A route at Trunch in North Norfolk, which was recorded as a public footpath, has recently been confirmed as a restricted byway with rights for riders, cyclists and carriage drivers as well as walkers.
Ian Witham, our local correspondent in Norfolk, discovered evidence to show that the 500-metre Postle’s Lane, in Trunch three miles north of North Walsham, had been wrongly recorded as a footpath on the county council’s definitive (official) map of public paths. He made an application to the council for it to be recorded as a restricted byway. The landowner objected but the inspector, Mr K Saward, who was appointed by the Planning Inspectorate to determine the case, backed Ian Witham and confirmed the route as a restricted byway.
Postle’s Lane, which is part of the Paston Way recreational path, connects Brewery Road to the south and Southrepps Road to the north.
The inspector noted that Ian Witham had provided sufficient documentary evidence to prove the route should be recorded as a restricted byway. This evidence had not been discovered at the time the route was first added to the definitive map, on the basis of evidence of public use on foot, in 1988.
Ian’s evidence included the Trunch tithe map of 1839, an extract from the Finance Act 1910 map, the Ordnance Survey’s ‘Object Name Book’ which recorded information about the names given to features on Ordnance Survey maps and which referred to Postle’s lane as a road, an extract from the Ministry of Food Farm Survey (1941-42) map, and various other old maps.
Although the road might in the past have been used by mechanically-propelled vehicles, the Natural Environment and Rural Communities Act 2006 extinguished unrecorded vehicular rights in most circumstances and so Postle’s Lane is to be recorded without vehicular rights.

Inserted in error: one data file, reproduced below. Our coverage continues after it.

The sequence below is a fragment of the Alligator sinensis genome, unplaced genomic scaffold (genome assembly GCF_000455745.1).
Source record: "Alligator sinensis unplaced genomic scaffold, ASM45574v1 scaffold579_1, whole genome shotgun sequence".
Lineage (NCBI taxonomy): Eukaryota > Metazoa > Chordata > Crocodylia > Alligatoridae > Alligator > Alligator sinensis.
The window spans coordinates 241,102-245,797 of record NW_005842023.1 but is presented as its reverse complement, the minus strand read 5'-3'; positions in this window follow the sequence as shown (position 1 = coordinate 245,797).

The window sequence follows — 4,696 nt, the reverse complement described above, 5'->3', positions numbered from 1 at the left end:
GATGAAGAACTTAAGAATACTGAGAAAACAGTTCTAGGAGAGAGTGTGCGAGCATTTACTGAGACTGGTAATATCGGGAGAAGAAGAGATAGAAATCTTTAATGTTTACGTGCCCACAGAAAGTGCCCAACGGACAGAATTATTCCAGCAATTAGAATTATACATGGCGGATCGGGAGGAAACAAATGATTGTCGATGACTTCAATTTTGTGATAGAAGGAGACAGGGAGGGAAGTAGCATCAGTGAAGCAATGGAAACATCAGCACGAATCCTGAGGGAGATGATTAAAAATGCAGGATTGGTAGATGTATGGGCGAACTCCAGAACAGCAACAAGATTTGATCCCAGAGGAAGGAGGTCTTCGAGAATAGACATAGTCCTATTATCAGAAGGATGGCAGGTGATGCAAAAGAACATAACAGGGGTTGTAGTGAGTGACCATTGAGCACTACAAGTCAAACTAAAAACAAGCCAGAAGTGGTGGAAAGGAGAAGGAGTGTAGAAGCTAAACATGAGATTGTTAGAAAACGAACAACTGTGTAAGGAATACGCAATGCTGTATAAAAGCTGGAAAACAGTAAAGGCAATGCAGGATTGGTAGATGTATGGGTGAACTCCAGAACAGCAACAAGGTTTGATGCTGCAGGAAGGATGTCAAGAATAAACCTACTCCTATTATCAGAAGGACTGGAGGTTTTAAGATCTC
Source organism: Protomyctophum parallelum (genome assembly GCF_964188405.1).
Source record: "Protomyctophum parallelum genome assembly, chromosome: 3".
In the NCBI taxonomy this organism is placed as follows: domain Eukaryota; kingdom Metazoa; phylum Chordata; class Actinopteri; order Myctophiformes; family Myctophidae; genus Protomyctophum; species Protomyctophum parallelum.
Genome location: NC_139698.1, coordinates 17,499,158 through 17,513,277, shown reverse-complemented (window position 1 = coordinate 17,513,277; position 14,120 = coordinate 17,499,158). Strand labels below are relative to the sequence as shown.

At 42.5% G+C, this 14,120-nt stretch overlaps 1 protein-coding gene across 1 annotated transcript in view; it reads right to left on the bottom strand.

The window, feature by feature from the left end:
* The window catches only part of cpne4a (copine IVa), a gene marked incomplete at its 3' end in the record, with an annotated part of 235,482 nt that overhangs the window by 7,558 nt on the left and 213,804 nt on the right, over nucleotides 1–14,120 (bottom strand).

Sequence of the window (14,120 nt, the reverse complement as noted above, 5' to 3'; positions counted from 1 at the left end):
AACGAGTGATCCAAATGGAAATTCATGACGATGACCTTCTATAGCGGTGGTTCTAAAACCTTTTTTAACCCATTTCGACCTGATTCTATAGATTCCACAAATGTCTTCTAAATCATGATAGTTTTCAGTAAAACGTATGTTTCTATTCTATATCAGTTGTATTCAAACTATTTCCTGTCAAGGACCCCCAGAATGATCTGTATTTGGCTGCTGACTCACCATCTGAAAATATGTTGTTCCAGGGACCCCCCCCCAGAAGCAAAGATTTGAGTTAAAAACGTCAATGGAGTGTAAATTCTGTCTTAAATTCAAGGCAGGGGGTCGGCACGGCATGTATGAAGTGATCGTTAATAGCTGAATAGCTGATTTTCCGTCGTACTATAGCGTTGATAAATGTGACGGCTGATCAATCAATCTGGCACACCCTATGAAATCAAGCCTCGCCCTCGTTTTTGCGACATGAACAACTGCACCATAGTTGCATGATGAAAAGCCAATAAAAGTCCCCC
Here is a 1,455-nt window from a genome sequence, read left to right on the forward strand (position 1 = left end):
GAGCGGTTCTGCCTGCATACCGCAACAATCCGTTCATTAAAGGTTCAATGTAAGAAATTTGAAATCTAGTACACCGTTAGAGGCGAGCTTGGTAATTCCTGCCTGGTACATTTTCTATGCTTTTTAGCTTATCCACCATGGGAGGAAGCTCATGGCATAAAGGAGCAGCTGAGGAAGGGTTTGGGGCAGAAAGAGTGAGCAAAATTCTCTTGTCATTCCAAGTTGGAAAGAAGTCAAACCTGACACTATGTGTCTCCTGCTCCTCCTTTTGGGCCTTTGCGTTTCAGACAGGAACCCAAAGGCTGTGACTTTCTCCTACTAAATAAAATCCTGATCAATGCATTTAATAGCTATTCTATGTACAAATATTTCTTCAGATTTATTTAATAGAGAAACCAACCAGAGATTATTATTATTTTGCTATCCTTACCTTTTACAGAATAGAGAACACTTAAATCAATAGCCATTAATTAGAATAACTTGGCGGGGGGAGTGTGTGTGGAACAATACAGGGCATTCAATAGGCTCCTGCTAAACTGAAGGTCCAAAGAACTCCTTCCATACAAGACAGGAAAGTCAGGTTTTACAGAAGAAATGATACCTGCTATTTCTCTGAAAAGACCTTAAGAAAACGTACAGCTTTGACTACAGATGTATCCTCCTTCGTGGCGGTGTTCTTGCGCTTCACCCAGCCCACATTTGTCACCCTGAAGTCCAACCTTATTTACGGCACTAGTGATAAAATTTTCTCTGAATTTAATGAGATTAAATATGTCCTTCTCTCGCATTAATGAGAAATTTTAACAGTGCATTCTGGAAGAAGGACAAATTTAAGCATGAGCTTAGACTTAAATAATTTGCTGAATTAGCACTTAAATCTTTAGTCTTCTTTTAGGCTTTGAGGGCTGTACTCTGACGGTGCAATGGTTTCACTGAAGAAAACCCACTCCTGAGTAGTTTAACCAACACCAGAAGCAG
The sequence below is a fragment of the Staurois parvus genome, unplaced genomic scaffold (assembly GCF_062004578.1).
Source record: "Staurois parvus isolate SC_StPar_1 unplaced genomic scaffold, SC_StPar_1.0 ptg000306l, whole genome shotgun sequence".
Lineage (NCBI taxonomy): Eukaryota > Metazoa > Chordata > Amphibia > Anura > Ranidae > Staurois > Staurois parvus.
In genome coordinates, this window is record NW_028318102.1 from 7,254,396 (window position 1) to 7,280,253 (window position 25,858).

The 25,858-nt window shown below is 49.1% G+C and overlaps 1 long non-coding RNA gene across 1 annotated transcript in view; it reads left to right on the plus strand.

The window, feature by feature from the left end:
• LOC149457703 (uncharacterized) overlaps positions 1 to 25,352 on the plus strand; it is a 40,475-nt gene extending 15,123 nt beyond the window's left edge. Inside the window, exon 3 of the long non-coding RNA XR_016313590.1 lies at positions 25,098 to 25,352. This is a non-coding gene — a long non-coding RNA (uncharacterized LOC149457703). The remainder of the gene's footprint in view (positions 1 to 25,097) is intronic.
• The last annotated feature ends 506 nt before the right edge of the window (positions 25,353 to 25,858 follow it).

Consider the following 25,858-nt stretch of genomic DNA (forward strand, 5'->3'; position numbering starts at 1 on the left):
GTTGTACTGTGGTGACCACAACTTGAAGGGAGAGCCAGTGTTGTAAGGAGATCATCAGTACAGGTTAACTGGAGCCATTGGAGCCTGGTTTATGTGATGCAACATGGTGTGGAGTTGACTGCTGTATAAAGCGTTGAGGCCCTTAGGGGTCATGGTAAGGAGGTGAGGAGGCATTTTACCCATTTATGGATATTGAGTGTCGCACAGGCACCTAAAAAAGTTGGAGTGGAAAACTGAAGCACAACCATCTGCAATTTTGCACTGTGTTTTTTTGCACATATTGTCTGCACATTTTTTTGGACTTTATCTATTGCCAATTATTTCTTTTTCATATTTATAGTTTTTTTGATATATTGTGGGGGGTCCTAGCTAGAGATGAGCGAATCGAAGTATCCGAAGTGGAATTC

The rule is ‘once a highway, always a highway’, so it is necessary to prove that a route has been a highway in the past and that it has not been closed or extinguished. However, the government has ruled that on 1 January 2026 unrecorded rights will be extinguished for ever, so it is vital that applications for unrecorded routes are made before that date.
Says Ian Witham: ‘I applaud the efforts made during the 1980s that got Postle’s Lane recorded as a footpath, but the evidence unearthed since clearly shows that this is a byway, and it is high time that it was recorded as such. This upgrade will make a positive difference to horse-riders in the village, as well as any cyclists and carriage drivers. There are a couple of other, similar upgrades that we are currently seeking elsewhere in the parish.
‘It is important that routes such as these across the country get researched and claimed before the cut-off in 2026 which is getting ever closer.’
Ian has shown a fine example by researching the historic evidence and proving that this route has more rights than originally supposed. We are at risk of losing many rights unless we discover and apply for them to be added to the definitive maps before 1 January 2026—less than seven years away.
We are working with the Ramblers, British Horse Society and other organisations to ensure such routes are identified.